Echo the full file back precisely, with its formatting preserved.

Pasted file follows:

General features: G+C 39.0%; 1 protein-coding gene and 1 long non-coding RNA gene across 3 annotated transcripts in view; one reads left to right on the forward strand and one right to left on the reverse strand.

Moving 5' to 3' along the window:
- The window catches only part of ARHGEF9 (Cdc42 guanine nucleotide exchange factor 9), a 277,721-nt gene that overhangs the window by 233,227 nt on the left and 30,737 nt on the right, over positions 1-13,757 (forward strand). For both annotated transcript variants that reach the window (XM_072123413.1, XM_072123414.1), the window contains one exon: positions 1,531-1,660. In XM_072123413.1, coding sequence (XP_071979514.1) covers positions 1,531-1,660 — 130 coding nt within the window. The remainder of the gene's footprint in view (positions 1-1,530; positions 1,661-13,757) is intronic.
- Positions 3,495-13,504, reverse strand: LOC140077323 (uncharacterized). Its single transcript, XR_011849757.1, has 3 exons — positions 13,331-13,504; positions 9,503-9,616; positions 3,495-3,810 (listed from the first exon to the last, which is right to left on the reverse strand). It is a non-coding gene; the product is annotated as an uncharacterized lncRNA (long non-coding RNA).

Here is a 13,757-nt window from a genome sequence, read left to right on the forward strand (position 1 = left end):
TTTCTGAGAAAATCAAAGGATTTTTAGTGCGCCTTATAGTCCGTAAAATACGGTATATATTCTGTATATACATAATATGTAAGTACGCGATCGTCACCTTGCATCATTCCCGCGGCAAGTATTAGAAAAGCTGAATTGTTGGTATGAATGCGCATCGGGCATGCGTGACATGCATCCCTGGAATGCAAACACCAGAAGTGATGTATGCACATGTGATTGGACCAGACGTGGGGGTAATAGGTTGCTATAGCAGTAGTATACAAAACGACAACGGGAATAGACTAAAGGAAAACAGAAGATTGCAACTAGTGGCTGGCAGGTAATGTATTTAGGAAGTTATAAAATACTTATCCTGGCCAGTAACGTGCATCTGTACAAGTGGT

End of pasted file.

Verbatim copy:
General features: G+C 39.0%; 1 protein-coding gene and 1 long non-coding RNA gene across 3 annotated transcripts in view; one reads left to right on the forward strand and one right to left on the reverse strand.

Moving 5' to 3' along the window:
- The window catches only part of ARHGEF9 (Cdc42 guanine nucleotide exchange factor 9), a 277,721-nt gene that overhangs the window by 233,227 nt on the left and 30,737 nt on the right, over positions 1-13,757 (forward strand). For both annotated transcript variants that reach the window (XM_072123413.1, XM_072123414.1), the window contains one exon: positions 1,531-1,660. In XM_072123413.1, coding sequence (XP_071979514.1) covers positions 1,531-1,660 — 130 coding nt within the window. The remainder of the gene's footprint in view (positions 1-1,530; positions 1,661-13,757) is intronic.
- Positions 3,495-13,504, reverse strand: LOC140077323 (uncharacterized). Its single transcript, XR_011849757.1, has 3 exons — positions 13,331-13,504; positions 9,503-9,616; positions 3,495-3,810 (listed from the first exon to the last, which is right to left on the reverse strand). It is a non-coding gene; the product is annotated as an uncharacterized lncRNA (long non-coding RNA).

Here is a 13,757-nt window from a genome sequence, read left to right on the forward strand (position 1 = left end):
TTTCTGAGAAAATCAAAGGATTTTTAGTGCGCCTTATAGTCCGTAAAATACGGTATATATTCTGTATATACATAATATGTAAGTACGCGATCGTCACCTTGCATCATTCCCGCGGCAAGTATTAGAAAAGCTGAATTGTTGGTATGAATGCGCATCGGGCATGCGTGACATGCATCCCTGGAATGCAAACACCAGAAGTGATGTATGCACATGTGATTGGACCAGACGTGGGGGTAATAGGTTGCTATAGCAGTAGTATACAAAACGACAACGGGAATAGACTAAAGGAAAACAGAAGATTGCAACTAGTGGCTGGCAGGTAATGTATTTAGGAAGTTATAAAATACTTATCCTGGCCAGTAACGTGCATCTGTACAAGTGGT